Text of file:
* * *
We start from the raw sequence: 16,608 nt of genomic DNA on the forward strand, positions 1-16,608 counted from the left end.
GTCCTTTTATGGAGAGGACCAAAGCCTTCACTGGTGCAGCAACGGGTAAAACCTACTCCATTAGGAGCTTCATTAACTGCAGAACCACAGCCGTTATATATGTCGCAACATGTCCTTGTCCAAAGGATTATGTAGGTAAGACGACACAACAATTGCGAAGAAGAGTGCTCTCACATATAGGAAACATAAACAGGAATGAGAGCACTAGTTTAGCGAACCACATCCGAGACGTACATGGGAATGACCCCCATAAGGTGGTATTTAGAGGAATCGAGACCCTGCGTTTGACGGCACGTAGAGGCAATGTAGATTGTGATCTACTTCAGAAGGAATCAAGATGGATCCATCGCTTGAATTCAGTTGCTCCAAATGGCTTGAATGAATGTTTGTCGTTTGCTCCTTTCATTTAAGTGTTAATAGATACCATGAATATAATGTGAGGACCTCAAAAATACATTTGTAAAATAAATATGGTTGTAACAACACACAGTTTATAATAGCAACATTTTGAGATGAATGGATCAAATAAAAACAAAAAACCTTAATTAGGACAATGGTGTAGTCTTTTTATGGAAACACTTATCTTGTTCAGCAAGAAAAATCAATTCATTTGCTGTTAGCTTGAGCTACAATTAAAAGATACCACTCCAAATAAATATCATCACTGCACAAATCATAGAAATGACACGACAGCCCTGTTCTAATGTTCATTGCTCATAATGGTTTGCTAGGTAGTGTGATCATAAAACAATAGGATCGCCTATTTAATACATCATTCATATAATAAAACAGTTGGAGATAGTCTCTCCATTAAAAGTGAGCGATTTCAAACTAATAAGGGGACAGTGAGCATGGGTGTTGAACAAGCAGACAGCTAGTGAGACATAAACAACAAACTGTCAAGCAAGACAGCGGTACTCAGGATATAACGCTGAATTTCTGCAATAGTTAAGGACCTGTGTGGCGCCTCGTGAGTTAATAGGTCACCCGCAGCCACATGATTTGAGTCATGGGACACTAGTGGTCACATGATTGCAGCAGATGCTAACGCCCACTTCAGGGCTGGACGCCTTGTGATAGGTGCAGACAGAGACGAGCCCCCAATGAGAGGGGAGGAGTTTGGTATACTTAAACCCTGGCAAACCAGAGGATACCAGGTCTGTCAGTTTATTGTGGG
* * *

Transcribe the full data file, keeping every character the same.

We start from the raw sequence: 16,608 nt of genomic DNA on the forward strand, positions 1-16,608 counted from the left end.
GTCCTTTTATGGAGAGGACCAAAGCCTTCACTGGTGCAGCAACGGGTAAAACCTACTCCATTAGGAGCTTCATTAACTGCAGAACCACAGCCGTTATATATGTCGCAACATGTCCTTGTCCAAAGGATTATGTAGGTAAGACGACACAACAATTGCGAAGAAGAGTGCTCTCACATATAGGAAACATAAACAGGAATGAGAGCACTAGTTTAGCGAACCACATCCGAGACGTACATGGGAATGACCCCCATAAGGTGGTATTTAGAGGAATCGAGACCCTGCGTTTGACGGCACGTAGAGGCAATGTAGATTGTGATCTACTTCAGAAGGAATCAAGATGGATCCATCGCTTGAATTCAGTTGCTCCAAATGGCTTGAATGAATGTTTGTCGTTTGCTCCTTTCATTTAAGTGTTAATAGATACCATGAATATAATGTGAGGACCTCAAAAATACATTTGTAAAATAAATATGGTTGTAACAACACACAGTTTATAATAGCAACATTTTGAGATGAATGGATCAAATAAAAACAAAAAACCTTAATTAGGACAATGGTGTAGTCTTTTTATGGAAACACTTATCTTGTTCAGCAAGAAAAATCAATTCATTTGCTGTTAGCTTGAGCTACAATTAAAAGATACCACTCCAAATAAATATCATCACTGCACAAATCATAGAAATGACACGACAGCCCTGTTCTAATGTTCATTGCTCATAATGGTTTGCTAGGTAGTGTGATCATAAAACAATAGGATCGCCTATTTAATACATCATTCATATAATAAAACAGTTGGAGATAGTCTCTCCATTAAAAGTGAGCGATTTCAAACTAATAAGGGGACAGTGAGCATGGGTGTTGAACAAGCAGACAGCTAGTGAGACATAAACAACAAACTGTCAAGCAAGACAGCGGTACTCAGGATATAACGCTGAATTTCTGCAATAGTTAAGGACCTGTGTGGCGCCTCGTGAGTTAATAGGTCACCCGCAGCCACATGATTTGAGTCATGGGACACTAGTGGTCACATGATTGCAGCAGATGCTAACGCCCACTTCAGGGCTGGACGCCTTGTGATAGGTGCAGACAGAGACGAGCCCCCAATGAGAGGGGAGGAGTTTGGTATACTTAAACCCTGGCAAACCAGAGGATACCAGGTCTGTCAGTTTATTGTGGG